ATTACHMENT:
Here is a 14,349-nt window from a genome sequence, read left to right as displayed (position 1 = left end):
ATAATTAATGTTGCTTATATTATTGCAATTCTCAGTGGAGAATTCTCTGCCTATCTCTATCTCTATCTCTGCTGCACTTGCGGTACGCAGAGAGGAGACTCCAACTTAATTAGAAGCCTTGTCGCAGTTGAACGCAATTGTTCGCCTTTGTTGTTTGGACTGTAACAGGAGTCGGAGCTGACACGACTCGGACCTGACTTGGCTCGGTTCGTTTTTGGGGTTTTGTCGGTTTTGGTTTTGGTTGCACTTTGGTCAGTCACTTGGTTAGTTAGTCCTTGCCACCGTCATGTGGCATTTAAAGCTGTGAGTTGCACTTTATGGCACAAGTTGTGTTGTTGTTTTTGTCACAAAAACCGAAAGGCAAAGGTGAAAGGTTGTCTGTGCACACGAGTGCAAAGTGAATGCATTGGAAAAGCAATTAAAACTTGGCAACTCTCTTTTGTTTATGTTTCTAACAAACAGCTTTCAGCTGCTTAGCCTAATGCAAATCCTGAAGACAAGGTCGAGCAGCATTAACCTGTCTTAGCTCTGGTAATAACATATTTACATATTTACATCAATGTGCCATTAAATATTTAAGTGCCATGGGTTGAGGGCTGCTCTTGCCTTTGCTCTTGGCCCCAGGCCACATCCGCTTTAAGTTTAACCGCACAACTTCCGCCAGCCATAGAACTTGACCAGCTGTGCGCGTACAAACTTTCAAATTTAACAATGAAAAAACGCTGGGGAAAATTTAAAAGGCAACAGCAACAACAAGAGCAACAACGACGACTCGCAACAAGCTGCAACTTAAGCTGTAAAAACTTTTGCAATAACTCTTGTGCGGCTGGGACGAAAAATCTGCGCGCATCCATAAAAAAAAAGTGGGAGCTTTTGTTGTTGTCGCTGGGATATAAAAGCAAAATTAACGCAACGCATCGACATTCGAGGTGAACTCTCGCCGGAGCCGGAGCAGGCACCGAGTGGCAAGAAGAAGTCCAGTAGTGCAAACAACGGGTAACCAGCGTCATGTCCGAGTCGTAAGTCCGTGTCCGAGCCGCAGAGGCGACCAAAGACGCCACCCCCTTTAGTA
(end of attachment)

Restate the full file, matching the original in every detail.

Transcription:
Here is a 14,349-nt window from a genome sequence, read left to right as displayed (position 1 = left end):
ATAATTAATGTTGCTTATATTATTGCAATTCTCAGTGGAGAATTCTCTGCCTATCTCTATCTCTATCTCTGCTGCACTTGCGGTACGCAGAGAGGAGACTCCAACTTAATTAGAAGCCTTGTCGCAGTTGAACGCAATTGTTCGCCTTTGTTGTTTGGACTGTAACAGGAGTCGGAGCTGACACGACTCGGACCTGACTTGGCTCGGTTCGTTTTTGGGGTTTTGTCGGTTTTGGTTTTGGTTGCACTTTGGTCAGTCACTTGGTTAGTTAGTCCTTGCCACCGTCATGTGGCATTTAAAGCTGTGAGTTGCACTTTATGGCACAAGTTGTGTTGTTGTTTTTGTCACAAAAACCGAAAGGCAAAGGTGAAAGGTTGTCTGTGCACACGAGTGCAAAGTGAATGCATTGGAAAAGCAATTAAAACTTGGCAACTCTCTTTTGTTTATGTTTCTAACAAACAGCTTTCAGCTGCTTAGCCTAATGCAAATCCTGAAGACAAGGTCGAGCAGCATTAACCTGTCTTAGCTCTGGTAATAACATATTTACATATTTACATCAATGTGCCATTAAATATTTAAGTGCCATGGGTTGAGGGCTGCTCTTGCCTTTGCTCTTGGCCCCAGGCCACATCCGCTTTAAGTTTAACCGCACAACTTCCGCCAGCCATAGAACTTGACCAGCTGTGCGCGTACAAACTTTCAAATTTAACAATGAAAAAACGCTGGGGAAAATTTAAAAGGCAACAGCAACAACAAGAGCAACAACGACGACTCGCAACAAGCTGCAACTTAAGCTGTAAAAACTTTTGCAATAACTCTTGTGCGGCTGGGACGAAAAATCTGCGCGCATCCATAAAAAAAAAGTGGGAGCTTTTGTTGTTGTCGCTGGGATATAAAAGCAAAATTAACGCAACGCATCGACATTCGAGGTGAACTCTCGCCGGAGCCGGAGCAGGCACCGAGTGGCAAGAAGAAGTCCAGTAGTGCAAACAACGGGTAACCAGCGTCATGTCCGAGTCGTAAGTCCGTGTCCGAGCCGCAGAGGCGACCAAAGACGCCACCCCCTTTAGTA